Arrector pili muscles are responsible for causing hair to "stand on end", that is, to cause hair to become erect. For the majority of mammals – which possess abundant hair – this can serve to increase the air-trapping and therefore insulating ability of hair. In addition, it can cause bodies to appear larger since hair takes up a greater amount of volume when erect.

In humans, the action of the arrector pili muscles results in goose bumps, which would be seen as the erection of our hair (and indeed does involve the erection of our hair), but we have so little hair that the gesture in fact is somewhat meaningless. Indeed, it may represent a vestigial response that we possess only because our ancestors also possessed it.

Links to terms of possible interest: Arrector pili, Hair follicle

The above video provides background on the utility of "goose bumps", which are the proximate result of the action of the arrector pili.

Though the video quality isn't great, you can sort of make out this kitten's hair standing on end (more or less) in this video.


Keratin-based skin appendage that is a defining characteristic of mammals.
Hair in mammals serves as insulation against cold, protection of the skin from the sun, decoration, and protection of the skin from friction. Hair also plays roles in the sense of touch.

Hair tends be much less abundant in humans than most other mammals, though obviously is still very important to humans. Humans as well as other relatively hairless mammals (e.g., whales) still have plenty of hair; it just does not grow to great lengths over much of our bodies.

One can distinguish between hair and fur in terms of growth patterns, where hair tends to continuously grow before individually falling out after a certain span of time, whereas fur tends to grow to an only certain length before stopping growing but nonetheless not immediately shedding. Technically, however, fur is simply a form of hair and hair is a word we use to describe our own less abundant "fur".

Links to terms of possible interest: Cortex, Cuticle, Hair, Hair shaft, Medulla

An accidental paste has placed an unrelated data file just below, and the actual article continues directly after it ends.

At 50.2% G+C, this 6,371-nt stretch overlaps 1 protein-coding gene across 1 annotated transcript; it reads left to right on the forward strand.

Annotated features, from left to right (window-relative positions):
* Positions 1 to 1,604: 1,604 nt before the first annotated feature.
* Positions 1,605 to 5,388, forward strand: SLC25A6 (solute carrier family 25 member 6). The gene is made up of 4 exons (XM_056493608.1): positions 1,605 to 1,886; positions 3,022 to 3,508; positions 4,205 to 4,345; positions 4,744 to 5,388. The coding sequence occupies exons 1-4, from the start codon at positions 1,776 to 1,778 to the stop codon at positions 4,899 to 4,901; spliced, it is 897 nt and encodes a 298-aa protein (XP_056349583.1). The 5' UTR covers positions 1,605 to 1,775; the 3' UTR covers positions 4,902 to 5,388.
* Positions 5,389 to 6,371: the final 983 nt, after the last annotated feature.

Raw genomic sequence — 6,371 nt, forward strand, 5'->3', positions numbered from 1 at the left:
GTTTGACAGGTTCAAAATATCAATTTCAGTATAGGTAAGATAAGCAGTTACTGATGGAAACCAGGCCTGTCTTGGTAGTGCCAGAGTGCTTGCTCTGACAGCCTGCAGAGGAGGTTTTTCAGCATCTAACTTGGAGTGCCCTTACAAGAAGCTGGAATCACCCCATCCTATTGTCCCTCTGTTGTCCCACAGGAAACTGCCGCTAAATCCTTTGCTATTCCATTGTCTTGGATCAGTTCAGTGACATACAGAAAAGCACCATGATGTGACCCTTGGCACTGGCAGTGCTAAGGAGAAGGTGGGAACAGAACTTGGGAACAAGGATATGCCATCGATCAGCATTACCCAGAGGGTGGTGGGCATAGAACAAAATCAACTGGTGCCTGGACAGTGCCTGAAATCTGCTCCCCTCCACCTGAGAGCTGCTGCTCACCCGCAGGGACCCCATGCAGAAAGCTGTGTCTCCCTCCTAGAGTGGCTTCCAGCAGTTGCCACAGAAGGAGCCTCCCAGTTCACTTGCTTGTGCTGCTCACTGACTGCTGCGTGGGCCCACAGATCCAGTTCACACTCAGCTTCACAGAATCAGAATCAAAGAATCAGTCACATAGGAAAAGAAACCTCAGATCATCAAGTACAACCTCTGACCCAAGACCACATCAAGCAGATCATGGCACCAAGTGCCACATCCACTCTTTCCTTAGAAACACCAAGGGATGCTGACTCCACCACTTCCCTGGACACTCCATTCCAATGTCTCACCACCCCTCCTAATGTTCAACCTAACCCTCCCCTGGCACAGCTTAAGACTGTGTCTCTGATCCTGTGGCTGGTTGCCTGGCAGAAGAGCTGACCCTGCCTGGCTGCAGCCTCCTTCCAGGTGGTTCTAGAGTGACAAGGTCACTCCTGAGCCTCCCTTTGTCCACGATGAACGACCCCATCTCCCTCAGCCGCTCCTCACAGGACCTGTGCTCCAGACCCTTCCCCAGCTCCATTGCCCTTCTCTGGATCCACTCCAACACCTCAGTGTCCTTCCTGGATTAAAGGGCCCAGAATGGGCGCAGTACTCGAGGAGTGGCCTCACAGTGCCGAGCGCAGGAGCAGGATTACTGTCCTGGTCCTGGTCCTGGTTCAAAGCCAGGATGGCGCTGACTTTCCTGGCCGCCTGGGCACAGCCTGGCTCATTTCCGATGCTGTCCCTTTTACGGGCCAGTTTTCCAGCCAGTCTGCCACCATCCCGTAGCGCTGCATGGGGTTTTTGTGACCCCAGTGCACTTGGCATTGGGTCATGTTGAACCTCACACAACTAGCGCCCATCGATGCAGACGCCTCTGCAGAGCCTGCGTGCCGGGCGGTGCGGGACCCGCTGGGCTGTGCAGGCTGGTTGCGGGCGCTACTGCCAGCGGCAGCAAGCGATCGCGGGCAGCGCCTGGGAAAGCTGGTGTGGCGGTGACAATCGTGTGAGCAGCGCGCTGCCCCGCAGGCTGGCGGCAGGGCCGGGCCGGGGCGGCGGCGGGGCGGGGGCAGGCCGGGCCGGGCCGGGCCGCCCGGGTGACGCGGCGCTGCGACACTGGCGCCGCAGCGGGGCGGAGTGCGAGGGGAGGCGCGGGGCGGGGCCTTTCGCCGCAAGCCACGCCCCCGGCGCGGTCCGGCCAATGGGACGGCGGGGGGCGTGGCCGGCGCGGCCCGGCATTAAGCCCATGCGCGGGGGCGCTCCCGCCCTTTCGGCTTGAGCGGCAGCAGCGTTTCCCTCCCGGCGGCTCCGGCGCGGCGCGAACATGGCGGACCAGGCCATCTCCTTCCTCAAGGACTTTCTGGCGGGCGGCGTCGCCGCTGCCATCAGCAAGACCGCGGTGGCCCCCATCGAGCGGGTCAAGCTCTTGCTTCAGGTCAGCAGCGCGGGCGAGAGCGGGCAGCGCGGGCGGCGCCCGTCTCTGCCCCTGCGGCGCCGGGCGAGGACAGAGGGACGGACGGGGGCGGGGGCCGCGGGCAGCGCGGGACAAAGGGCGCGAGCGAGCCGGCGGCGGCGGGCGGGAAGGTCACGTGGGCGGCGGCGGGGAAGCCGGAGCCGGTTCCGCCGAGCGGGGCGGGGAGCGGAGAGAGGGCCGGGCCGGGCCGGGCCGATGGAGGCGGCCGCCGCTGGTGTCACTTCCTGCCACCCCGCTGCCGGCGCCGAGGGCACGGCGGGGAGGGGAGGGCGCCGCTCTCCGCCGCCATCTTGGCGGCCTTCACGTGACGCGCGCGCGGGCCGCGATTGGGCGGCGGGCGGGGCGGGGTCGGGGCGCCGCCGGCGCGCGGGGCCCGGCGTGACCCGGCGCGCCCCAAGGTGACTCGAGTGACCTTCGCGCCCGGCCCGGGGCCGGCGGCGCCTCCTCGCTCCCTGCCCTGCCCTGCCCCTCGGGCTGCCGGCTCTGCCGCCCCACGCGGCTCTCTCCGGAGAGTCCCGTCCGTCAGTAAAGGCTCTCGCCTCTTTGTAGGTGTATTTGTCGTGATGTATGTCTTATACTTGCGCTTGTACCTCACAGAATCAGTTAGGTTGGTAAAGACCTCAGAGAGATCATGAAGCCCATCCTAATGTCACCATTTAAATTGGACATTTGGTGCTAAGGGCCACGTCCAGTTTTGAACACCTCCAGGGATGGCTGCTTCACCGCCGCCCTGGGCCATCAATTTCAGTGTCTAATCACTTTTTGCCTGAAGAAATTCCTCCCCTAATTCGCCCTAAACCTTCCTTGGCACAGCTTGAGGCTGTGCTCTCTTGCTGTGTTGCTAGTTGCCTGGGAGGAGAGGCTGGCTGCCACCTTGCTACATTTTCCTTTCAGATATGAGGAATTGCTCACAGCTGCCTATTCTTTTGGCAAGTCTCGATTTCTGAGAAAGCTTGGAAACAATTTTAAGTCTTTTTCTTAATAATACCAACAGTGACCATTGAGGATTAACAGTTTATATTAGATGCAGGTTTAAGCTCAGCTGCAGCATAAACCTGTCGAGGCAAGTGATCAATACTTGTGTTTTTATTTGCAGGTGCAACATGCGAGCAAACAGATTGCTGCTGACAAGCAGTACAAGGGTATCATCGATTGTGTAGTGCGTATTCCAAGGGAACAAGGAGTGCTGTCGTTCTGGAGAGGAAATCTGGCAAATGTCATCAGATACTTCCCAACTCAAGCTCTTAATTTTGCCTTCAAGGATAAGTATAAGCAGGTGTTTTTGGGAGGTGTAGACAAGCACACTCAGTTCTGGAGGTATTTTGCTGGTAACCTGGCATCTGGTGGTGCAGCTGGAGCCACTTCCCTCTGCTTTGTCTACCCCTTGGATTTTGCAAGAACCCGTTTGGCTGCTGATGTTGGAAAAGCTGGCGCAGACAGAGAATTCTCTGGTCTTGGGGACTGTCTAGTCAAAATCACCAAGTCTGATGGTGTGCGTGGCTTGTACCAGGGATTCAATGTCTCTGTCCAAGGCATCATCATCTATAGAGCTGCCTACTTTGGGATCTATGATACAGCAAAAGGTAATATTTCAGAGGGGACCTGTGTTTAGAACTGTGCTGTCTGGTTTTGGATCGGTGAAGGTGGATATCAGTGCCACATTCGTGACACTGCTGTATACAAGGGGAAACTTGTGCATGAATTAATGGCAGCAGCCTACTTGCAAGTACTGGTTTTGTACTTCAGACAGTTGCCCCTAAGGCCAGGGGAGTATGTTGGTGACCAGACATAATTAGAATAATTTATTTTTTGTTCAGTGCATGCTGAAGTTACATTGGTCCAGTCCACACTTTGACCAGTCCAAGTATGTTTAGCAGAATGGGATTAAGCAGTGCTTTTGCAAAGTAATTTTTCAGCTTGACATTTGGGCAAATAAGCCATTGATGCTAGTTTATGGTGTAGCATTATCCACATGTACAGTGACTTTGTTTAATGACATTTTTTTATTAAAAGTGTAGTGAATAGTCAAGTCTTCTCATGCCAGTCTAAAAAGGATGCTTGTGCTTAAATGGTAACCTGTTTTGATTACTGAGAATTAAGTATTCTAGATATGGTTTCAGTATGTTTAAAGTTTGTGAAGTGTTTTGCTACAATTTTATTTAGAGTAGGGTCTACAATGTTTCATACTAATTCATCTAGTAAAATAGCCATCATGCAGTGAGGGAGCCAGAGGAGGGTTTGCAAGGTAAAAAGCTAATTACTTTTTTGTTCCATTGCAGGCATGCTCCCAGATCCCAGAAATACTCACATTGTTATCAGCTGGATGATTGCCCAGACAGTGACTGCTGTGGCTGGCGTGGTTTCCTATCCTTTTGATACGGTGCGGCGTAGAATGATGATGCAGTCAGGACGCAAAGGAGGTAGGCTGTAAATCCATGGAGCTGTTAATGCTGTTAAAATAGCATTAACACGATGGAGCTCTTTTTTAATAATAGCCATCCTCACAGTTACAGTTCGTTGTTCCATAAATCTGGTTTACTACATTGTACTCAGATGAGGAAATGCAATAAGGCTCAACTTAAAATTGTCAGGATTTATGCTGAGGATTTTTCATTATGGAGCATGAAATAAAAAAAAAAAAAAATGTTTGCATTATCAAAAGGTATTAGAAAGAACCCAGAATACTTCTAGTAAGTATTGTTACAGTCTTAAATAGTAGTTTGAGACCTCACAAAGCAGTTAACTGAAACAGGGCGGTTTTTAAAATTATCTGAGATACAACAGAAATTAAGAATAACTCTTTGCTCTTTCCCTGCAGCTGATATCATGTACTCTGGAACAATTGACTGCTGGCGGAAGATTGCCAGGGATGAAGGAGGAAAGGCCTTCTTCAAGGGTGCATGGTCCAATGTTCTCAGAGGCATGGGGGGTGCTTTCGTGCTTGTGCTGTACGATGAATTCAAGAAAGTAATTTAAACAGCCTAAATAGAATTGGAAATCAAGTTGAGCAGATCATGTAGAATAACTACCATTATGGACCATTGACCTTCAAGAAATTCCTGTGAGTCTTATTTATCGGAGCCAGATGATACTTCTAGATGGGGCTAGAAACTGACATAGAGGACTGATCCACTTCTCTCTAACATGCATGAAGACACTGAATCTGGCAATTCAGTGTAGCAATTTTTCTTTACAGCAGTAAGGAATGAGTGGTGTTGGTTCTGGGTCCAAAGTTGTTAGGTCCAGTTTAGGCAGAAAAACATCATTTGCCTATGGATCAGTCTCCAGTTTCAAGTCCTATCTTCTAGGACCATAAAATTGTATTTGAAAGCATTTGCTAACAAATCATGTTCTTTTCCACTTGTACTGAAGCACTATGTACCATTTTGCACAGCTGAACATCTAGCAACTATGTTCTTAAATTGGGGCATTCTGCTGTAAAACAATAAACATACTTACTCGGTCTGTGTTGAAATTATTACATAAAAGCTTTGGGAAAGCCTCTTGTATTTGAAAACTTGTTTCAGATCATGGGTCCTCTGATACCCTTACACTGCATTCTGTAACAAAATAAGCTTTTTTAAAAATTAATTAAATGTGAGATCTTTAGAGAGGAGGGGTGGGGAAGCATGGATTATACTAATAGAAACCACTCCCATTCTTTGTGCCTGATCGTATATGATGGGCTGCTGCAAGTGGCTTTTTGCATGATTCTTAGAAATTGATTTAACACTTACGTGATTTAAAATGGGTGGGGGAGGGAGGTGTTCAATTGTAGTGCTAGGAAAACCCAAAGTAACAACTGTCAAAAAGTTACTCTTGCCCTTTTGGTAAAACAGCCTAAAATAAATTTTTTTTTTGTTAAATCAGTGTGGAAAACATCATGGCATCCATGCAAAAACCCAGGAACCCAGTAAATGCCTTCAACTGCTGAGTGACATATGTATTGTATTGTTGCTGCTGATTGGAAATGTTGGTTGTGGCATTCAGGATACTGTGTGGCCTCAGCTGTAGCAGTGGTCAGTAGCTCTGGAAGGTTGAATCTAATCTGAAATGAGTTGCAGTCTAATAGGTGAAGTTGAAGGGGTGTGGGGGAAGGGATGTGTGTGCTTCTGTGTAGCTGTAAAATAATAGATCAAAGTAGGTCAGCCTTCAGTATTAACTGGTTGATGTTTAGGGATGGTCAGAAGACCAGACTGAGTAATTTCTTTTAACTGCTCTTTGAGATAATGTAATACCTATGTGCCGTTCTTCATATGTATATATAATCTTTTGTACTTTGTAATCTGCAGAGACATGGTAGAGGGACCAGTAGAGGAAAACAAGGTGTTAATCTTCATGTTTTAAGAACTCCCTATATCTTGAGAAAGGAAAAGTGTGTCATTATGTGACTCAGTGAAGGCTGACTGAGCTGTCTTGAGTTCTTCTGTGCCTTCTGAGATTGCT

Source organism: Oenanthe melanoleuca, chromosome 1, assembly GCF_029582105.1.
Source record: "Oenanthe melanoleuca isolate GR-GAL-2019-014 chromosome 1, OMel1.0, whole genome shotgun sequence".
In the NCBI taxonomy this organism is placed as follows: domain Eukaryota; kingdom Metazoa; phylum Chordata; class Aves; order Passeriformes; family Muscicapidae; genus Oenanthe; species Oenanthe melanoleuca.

This video gets a bit weird towards the end but nonetheless is a good introduction to hair, particularly human hair.

Hair follicle

Source in mammals of defining keratinized skin appendages as well as the outlet for apocrine and sebaceous glands.
A shaft of hair can be viewed as specialized epidermis that does not undergo desquamation. That is, the corneocyte equivalents are not lost from the closely associated pile but instead are retained to form a shaft.

As desquamation is an active process that involves the cleavage of bonds holding together corneocytes, it makes good sense that if those bonds are not actively broken then corneocytes can remain associated. Indeed, this is exactly what happens with reptile skin, where corneocytes persist until they are shed en masse, just as hair persists until individual hairs are shed as a single unit, that is, as a shaft of hair.

It is within a specialized as well as well-vascularized indentation into the dermis that the hair-producing keratinocyte precursor cells are found and, just as is seen with the epidermis, undergo cornification. Meanwhile, dead melanocytes are found among the dead keratinocytes, making up the shaft, and providing much of the color of hair.

Note that shafts of hair are neither alive nor innervated. Instead it is the base of the hair, that is, the hair follicle that is alive and which can feel pain.

After a time, hair follicles enter a period of rest after which the hair shaft falls out, and then this is followed usually by a return to active growth of the hair shaft.

Links to terms of possible interest: Bulge region, Connective tissue, Dermal papilla, Dermis, Epidermis, Epithelial tissue, Hair fiber, Hair follicle, Inner root sheath, Outer root sheath, Sebaceous gland, Subcutaneous fat